In March of 2019, Bonny Doon-based beatmaker (and KZSC DJ) Olright drove up Empire Grade, admiring the natural beauty of his mountain town, and snapped some photos. For a year or two, he’d been thinking a lot about how his music was inspired by his surroundings and wanted to create some kind of artistic homage to Bonny Doon.
“Location dictates your vibration,” Olright says. “I definitely appreciate the nature up here and feel that that beauty maybe can be reciprocated in music.”
He’d recorded some tracks, but didn’t have a finished product. Then last month, he and the rest of Bonny Doon were evacuated from their homes. For a couple of weeks, he stayed at a friend’s house in Midtown Santa Cruz. Being displaced from his home inspired him to revisit his Bonny Doon project. Within a week, he finished up some songs and made new ones. On Aug. 28, he released the Bonny Doon EP, using those pre-fire photos from earlier this year as its album cover.
Though the songs are instrumental—aside from vocal samples—the titles evoke strong emotions of the fire in the Santa Cruz Mountains and his period of displacement: “Can’t Make Me Leave” and “In Charred Earth.”
Musically, it’s a trance-inducing collage of funky drum beats, floating guitar licks, psychedelic keys, and washed out soulful vocal snippets. The closing song, “Be All Right,” is perhaps the most meditative tune on the record, evoking not so much optimism for the future as a sense of peace.
For Olright, everything that was happening in Bonny Doon weighed heavily on his mind as he assembled the record, even if it’s unclear to listeners.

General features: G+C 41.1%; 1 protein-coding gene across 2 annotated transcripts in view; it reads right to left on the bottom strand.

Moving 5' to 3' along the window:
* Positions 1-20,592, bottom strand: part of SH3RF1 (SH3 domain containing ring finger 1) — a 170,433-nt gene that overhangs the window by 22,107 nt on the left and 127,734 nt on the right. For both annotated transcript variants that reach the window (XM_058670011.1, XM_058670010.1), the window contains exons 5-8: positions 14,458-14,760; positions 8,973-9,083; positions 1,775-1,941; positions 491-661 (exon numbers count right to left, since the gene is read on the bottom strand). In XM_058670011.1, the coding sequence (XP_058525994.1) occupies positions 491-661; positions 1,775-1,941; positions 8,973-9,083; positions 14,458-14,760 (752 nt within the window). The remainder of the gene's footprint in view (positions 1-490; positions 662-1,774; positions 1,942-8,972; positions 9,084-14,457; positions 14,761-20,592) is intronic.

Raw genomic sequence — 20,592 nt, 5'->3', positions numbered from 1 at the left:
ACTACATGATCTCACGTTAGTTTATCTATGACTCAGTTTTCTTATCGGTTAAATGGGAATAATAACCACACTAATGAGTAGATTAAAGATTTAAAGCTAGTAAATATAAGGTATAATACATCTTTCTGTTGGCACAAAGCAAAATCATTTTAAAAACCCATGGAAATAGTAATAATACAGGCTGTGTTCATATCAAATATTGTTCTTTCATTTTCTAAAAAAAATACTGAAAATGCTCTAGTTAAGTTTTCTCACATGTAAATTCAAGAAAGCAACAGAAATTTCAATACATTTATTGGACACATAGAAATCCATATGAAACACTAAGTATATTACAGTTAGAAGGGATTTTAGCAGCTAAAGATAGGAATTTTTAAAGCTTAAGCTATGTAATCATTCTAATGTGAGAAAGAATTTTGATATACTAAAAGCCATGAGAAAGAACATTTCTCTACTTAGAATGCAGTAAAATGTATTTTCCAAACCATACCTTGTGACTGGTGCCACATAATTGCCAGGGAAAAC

“Composing a song is a slightly different headspace that you get into when you make a beat. A lot of beat-making stuff, you find something that sounds dope to you and you’re chasing that,” Olright says. “Basically, the song’s intention means whatever you were thinking about while you were doing that, during that process of being inspired.”
His feelings about the whole experience are complex. Part of him—while glad he and his neighbors were safe—felt a sense of defiance for being forced out of their homes, and not let back into their neighborhoods for weeks. This is felt strongest on the subtly angry opening track, “Can’t Make Me Leave,” which contains a sample of a man saying: “I’ll do what you ask me to do if you ask me to. But if you tell me I gotta do it, I don’t know what it is, but there’s something inside me that says…” and then the incomplete phrase hangs in the air as the beat continues.
“There was a certain amount of antagonism from being kicked out. Like we want to go back there and defend our spot, and the police are making it harder to do that,” Olright says. “I know there are safety and certain citizens’ shenanigans, but people have the right to make these decisions. If you choose to stick around to defend what is yours, to be honest, I think you should be allowed to do that. If that endangers you, that’s a personal choice.”
He’s finally back in his home, which is fortunately still intact. With the record out, he wants to help Bonny Doon in any way that he can. He’s donating proceeds of sales for his album to the Bonny Doon Community School Foundation and the Bonny Doon Family Fire Relief.
Even with the rebuilding process underway, there’s still a sense of confusion on how to process everything, and what to do next.
“We’re all trying to make do. Everyone has their own stories and struggles. I feel very blessed to have a lot of positive traction even though things are still a mess up here,” Olright says. “There’s something to be said about the resilient nature of the people up here. That people are used to living without cell phones working, but it’s so beautiful that it’s worth it. That kind of vibe will help people come back stronger, I hope.”
Olright can be heard every Sunday from 4-6 pm on 88.1FM KZSC. For more info on Olright, go to instagram.com/olrightolrightolright.